She sits on her bed in silence as she watches her parents scream at her and trash her room, each tearing apart a different corner of it. After a few minutes of sitting quietly, tears slowly roll down her cheek as her mother screams and throws random objects found in her backpack at her. A pen sails pass. Her mother picks up a piece of folded paper that has fallen from Bridget's backpack. Crap, she thinks, as she realizes that the note is a fake letter to a boy that she had written as a joke a couple weeks earlier with her best friend. At the time, she had thought it was hilarious, but now, she knows if her mom reads it, she will never believe that it's a fake note. Instinctively, Bridget leaps and grabs the note out of her mother's hand and curls her right palm into a tight fist, enclosing the note inside. Almost instantly, her dad tackles her to the ground and she hits her head on her dresser. He sits on her back and pushes his hands around her neck, shoving it into the carpet. Her mom claws at her closed fists with her sharp nails and tries to pry the note out of her hand. Bridget begins to hyperventilate again, but she barely has enough air just to breathe normally. Her face turns red and her legs flail helplessly to try and kick her dad away. The panicky feeling in her stomach becomes stronger and she starts to cry again. Her hand is red and raw, hurting from the scrapes of her mother's nails.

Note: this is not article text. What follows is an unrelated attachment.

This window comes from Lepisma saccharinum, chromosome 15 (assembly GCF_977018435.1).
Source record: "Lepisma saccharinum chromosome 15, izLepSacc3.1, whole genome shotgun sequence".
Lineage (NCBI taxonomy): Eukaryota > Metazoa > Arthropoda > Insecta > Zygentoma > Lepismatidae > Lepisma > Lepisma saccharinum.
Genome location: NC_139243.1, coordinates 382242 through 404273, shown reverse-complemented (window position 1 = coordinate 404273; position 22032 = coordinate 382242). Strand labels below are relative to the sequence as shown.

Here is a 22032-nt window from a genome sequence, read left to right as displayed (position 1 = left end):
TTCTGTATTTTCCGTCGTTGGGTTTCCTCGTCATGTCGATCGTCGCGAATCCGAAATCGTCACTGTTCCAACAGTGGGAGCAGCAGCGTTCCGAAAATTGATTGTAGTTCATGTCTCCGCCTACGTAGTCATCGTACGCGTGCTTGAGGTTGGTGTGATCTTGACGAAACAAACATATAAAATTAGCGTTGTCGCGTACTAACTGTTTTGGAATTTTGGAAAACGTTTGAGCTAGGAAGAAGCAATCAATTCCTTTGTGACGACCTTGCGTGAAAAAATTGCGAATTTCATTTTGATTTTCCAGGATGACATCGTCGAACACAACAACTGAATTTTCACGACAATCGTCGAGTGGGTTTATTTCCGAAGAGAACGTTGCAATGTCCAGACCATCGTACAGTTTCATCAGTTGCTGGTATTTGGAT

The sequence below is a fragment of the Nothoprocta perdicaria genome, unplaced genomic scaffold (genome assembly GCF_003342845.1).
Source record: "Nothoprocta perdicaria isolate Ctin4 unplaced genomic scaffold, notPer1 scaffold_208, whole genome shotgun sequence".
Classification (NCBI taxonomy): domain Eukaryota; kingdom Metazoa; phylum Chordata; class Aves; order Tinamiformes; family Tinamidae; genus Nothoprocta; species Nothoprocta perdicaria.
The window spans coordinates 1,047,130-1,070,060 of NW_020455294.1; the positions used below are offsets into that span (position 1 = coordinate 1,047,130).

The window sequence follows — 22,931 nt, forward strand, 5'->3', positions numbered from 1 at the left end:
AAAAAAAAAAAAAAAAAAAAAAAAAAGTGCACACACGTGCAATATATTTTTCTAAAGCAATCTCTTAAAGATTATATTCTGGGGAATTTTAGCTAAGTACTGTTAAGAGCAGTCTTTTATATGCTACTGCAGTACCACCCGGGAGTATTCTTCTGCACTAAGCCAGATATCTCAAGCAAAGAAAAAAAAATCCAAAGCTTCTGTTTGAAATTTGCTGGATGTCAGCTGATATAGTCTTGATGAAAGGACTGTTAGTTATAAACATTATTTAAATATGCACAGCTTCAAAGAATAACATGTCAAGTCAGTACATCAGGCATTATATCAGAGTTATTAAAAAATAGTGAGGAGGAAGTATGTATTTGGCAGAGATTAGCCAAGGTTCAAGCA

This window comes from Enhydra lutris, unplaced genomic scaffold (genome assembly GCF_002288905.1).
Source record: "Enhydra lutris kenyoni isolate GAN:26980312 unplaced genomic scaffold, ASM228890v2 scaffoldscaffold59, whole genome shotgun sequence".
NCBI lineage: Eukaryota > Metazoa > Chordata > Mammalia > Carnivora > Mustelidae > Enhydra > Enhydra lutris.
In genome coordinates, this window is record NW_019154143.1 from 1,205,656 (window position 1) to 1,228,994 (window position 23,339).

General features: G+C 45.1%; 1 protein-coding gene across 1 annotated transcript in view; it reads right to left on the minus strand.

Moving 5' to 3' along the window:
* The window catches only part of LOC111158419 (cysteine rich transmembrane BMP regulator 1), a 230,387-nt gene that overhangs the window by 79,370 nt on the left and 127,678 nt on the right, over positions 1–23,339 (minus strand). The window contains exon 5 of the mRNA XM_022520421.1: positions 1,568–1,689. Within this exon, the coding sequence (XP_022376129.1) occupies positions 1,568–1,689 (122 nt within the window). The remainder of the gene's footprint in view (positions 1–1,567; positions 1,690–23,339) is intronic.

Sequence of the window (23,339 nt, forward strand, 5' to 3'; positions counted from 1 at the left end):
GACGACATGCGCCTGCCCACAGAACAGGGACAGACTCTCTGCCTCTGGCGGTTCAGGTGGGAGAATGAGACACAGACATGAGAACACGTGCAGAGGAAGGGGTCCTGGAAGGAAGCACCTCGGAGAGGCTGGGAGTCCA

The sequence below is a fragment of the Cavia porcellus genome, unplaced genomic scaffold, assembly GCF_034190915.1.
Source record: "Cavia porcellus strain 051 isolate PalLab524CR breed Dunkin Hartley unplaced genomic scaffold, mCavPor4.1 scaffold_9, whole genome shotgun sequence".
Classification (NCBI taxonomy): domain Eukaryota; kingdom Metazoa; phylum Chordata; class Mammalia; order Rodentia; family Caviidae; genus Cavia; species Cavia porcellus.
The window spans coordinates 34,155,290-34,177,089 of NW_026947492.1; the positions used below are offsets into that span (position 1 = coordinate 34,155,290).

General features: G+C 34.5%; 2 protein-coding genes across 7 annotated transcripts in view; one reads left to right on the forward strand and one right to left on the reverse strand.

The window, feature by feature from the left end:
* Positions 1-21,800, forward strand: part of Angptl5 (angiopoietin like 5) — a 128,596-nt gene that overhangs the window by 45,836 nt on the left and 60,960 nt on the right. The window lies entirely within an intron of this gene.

Bridget feels like she is on the verge of losing consciousness and she tries to scream, "STOP IT DADDY, YOU'RE CHOKING ME! STOP, I CAN'T BREATHE!" It only comes out as a tiny, painful squawk and she tries over and over again. As she starts seeing spots fading in and out on the carpet, she starts wondering if her dad would stop choking her if she gave her mother the note. She thinks, What if I just let them choke me until I pass out? They'll stop, at least for now. She tries to scream again, but he presses her neck into the carpet harder, and she barely has enough air to keep crying. Her face is bright red with tears streaming down her face and her legs are exhausted from trying to kick herself away. Bridget can't feel her hand and loosens the grip, letting her mom pry her fingers open to retrieve the note. Her dad stops choking her with a final shove into the ground, and her mom unfolds the piece of paper. Her parents step away from her to read the note, while she lays on the ground, crying harder than she ever has. Every time she tries to stop, she only cries more because of how horrible her throat feels, but crying only makes it worse.